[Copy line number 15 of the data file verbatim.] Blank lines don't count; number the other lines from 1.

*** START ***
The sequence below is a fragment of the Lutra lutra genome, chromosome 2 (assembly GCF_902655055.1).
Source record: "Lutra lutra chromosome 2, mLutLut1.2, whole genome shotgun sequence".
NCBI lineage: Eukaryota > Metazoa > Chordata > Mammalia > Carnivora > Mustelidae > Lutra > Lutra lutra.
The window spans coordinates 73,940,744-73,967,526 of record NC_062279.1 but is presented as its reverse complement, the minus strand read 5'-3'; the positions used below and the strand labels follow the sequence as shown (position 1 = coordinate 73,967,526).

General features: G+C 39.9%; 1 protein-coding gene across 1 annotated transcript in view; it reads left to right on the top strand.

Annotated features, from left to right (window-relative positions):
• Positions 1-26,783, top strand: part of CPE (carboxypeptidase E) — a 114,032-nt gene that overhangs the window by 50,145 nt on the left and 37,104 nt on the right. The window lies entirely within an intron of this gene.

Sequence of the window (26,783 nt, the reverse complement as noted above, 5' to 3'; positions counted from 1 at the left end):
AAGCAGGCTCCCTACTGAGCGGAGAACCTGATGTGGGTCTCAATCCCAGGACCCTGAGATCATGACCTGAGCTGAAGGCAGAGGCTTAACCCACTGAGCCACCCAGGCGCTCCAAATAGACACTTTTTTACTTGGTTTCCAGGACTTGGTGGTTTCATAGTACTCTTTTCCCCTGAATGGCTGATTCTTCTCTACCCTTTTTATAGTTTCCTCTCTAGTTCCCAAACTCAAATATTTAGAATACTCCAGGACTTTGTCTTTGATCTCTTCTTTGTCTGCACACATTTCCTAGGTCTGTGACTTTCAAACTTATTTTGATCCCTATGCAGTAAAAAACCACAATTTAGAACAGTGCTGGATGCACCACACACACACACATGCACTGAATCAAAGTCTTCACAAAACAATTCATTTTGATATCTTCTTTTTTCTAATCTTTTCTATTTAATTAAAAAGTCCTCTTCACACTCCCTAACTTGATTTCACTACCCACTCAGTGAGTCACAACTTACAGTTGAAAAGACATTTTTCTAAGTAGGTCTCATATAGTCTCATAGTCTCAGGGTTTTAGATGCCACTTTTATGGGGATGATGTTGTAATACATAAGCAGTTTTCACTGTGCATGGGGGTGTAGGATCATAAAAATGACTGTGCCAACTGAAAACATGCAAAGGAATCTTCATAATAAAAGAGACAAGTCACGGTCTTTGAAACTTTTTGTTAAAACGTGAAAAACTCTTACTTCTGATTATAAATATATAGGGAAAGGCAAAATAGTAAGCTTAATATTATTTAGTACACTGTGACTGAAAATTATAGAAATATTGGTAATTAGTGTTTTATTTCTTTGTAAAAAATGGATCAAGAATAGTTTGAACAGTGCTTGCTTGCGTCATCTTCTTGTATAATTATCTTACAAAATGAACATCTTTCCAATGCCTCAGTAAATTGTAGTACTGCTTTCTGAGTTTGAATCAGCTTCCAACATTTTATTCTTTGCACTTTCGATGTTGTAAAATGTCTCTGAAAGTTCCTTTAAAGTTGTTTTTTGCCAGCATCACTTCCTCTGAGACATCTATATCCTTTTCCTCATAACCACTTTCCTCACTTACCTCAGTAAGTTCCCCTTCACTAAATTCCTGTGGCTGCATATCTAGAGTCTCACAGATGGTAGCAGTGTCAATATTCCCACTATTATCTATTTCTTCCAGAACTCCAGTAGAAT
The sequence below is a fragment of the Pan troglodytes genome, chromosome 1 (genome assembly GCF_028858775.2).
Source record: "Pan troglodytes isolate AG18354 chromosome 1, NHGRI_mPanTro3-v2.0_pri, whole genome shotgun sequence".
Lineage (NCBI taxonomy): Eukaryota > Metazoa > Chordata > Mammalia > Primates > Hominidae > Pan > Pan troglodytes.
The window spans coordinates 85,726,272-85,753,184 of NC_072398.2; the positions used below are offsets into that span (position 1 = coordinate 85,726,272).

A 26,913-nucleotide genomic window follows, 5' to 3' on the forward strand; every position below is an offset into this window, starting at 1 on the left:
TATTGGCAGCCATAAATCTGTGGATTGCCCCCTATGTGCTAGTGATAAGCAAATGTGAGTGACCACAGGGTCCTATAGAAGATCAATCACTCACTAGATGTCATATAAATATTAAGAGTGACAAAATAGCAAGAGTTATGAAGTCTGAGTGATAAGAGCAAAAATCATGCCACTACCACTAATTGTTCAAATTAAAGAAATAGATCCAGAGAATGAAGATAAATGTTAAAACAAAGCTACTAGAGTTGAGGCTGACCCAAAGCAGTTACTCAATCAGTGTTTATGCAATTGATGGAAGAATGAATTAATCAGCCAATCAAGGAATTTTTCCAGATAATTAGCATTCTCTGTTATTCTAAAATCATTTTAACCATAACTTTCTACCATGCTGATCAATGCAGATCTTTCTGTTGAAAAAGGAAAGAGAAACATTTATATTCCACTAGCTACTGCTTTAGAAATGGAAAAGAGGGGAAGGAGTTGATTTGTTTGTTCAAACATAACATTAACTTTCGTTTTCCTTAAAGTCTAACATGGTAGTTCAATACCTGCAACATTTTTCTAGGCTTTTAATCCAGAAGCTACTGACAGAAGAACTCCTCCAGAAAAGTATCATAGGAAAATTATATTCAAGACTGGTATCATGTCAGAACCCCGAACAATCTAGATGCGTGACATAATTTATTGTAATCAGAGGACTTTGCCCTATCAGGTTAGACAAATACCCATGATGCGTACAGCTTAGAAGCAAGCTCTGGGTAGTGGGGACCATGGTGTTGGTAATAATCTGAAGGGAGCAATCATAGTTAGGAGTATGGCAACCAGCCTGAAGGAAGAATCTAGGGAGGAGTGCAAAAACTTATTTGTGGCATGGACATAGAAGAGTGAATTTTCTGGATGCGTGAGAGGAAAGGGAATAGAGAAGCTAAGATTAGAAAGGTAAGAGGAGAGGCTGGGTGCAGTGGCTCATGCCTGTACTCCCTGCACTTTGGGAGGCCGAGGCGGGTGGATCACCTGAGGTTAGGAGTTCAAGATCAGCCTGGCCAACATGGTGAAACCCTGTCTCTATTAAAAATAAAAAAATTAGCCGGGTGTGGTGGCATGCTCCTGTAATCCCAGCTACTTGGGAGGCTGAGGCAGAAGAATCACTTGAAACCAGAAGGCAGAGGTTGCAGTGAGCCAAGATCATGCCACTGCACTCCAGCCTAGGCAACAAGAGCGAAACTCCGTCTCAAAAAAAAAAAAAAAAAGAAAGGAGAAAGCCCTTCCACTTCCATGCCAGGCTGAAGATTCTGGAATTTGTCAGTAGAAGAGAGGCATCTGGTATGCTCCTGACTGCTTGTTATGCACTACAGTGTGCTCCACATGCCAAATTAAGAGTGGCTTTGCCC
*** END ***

TATTGGCAGCCATAAATCTGTGGATTGCCCCCTATGTGCTAGTGATAAGCAAATGTGAGTGACCACAGGGTCCTATAGAAGATCAATCACTCACTAGATGTCATATAAATATTAAGAGTGACAAAATAGCAAGAGTTATGAAGTCTGAGTGATAAGAGCAAAAATCATGCCACTACCACTAATTGTTCAAATTAAAGAAATAGATCCAGAGAATGAAGATAAATGTTAAAACAAAGCTACTAGAGTTGAGGCTGACCCAAAGCAGTTACTCAATCAGTGTTTATGCAATTGATGGAAGAATGAATTAATCAGCCAATCAAGGAATTTTTCCAGATAATTAGCATTCTCTGTTATTCTAAAATCATTTTAACCATAACTTTCTACCATGCTGATCAATGCAGATCTTTCTGTTGAAAAAGGAAAGAGAAACATTTATATTCCACTAGCTACTGCTTTAGAAATGGAAAAGAGGGGAAGGAGTTGATTTGTTTGTTCAAACATAACATTAACTTTCGTTTTCCTTAAAGTCTAACATGGTAGTTCAATACCTGCAACATTTTTCTAGGCTTTTAATCCAGAAGCTACTGACAGAAGAACTCCTCCAGAAAAGTATCATAGGAAAATTATATTCAAGACTGGTATCATGTCAGAACCCCGAACAATCTAGATGCGTGACATAATTTATTGTAATCAGAGGACTTTGCCCTATCAGGTTAGACAAATACCCATGATGCGTACAGCTTAGAAGCAAGCTCTGGGTAGTGGGGACCATGGTGTTGGTAATAATCTGAAGGGAGCAATCATAGTTAGGAGTATGGCAACCAGCCTGAAGGAAGAATCTAGGGAGGAGTGCAAAAACTTATTTGTGGCATGGACATAGAAGAGTGAATTTTCTGGATGCGTGAGAGGAAAGGGAATAGAGAAGCTAAGATTAGAAAGGTAAGAGGAGAGGCTGGGTGCAGTGGCTCATGCCTGTACTCCCTGCACTTTGGGAGGCCGAGGCGGGTGGATCACCTGAGGTTAGGAGTTCAAGATCAGCCTGGCCAACATGGTGAAACCCTGTCTCTATTAAAAATAAAAAAATTAGCCGGGTGTGGTGGCATGCTCCTGTAATCCCAGCTACTTGGGAGGCTGAGGCAGAAGAATCACTTGAAACCAGAAGGCAGAGGTTGCAGTGAGCCAAGATCATGCCACTGCACTCCAGCCTAGGCAACAAGAGCGAAACTCCGTCTCAAAAAAAAAAAAAAAAAGAAAGGAGAAAGCCCTTCCACTTCCATGCCAGGCTGAAGATTCTGGAATTTGTCAGTAGAAGAGAGGCATCTGGTATGCTCCTGACTGCTTGTTATGCACTACAGTGTGCTCCACATGCCAAATTAAGAGTGGCTTTGCCC